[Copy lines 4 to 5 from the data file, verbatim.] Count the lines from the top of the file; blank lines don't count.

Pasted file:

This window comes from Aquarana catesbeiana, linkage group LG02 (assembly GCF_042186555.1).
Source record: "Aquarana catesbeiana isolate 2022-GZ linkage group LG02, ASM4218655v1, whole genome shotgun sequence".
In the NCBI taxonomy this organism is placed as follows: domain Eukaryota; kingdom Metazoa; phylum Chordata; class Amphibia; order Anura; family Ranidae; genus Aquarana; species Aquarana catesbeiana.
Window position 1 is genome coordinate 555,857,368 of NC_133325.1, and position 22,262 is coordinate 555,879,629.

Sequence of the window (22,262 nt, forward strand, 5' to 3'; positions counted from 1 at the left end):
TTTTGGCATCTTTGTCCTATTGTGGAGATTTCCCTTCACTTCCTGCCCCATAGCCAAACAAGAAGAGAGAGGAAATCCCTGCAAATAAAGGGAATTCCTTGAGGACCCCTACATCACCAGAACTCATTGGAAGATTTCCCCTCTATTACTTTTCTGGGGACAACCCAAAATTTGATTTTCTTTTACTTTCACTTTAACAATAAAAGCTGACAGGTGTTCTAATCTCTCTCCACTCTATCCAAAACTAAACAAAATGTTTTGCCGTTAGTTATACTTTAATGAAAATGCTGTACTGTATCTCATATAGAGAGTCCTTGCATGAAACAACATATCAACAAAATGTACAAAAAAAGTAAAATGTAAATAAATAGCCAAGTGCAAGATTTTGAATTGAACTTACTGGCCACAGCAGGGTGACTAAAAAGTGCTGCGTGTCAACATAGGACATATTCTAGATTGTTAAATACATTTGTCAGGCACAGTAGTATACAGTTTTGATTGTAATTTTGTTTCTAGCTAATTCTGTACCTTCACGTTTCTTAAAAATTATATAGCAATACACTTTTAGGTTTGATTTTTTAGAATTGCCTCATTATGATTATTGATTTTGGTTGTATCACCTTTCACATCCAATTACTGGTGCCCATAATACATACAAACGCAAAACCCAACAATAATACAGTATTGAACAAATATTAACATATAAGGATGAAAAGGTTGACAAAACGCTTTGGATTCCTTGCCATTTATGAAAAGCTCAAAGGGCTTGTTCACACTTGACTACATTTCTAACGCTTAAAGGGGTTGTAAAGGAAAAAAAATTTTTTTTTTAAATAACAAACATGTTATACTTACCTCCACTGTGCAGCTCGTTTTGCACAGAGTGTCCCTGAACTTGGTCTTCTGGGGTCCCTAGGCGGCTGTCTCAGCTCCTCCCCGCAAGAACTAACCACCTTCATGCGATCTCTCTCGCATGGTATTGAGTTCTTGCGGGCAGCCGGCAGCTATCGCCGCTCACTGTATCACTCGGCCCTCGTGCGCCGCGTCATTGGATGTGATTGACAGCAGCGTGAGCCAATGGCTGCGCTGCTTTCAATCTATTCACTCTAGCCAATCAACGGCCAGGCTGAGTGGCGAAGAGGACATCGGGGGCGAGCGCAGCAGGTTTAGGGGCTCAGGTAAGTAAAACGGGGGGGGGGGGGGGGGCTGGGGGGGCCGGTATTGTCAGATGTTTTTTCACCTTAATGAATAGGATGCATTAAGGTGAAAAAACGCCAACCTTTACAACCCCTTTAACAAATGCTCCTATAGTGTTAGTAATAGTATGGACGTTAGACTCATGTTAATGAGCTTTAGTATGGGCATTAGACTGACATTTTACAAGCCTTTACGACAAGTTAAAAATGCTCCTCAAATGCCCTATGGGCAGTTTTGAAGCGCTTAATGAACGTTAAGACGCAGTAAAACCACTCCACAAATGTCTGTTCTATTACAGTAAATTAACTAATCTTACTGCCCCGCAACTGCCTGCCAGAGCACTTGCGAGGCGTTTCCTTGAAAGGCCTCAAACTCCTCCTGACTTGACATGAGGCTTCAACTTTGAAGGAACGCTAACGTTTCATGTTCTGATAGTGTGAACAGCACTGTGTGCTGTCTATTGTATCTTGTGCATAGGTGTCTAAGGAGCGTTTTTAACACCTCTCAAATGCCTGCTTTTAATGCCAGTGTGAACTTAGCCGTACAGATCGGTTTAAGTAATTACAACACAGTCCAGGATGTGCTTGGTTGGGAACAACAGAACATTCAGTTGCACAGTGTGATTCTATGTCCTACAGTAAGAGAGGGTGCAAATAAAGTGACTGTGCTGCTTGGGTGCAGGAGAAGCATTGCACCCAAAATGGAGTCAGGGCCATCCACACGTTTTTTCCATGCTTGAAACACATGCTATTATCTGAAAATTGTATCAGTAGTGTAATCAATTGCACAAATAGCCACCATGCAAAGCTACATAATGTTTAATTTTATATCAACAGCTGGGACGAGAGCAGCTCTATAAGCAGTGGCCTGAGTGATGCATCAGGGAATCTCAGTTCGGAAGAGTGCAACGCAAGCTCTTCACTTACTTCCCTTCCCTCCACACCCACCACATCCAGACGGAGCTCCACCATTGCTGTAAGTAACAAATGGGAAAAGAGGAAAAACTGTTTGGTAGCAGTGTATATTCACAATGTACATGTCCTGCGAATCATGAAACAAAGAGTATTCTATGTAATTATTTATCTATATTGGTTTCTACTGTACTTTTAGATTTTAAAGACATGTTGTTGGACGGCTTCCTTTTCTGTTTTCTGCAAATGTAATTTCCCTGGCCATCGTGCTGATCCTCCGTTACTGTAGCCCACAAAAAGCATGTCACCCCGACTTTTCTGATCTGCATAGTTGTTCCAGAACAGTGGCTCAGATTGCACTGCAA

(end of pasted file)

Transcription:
Window position 1 is genome coordinate 555,857,368 of NC_133325.1, and position 22,262 is coordinate 555,879,629.

Sequence of the window (22,262 nt, forward strand, 5' to 3'; positions counted from 1 at the left end):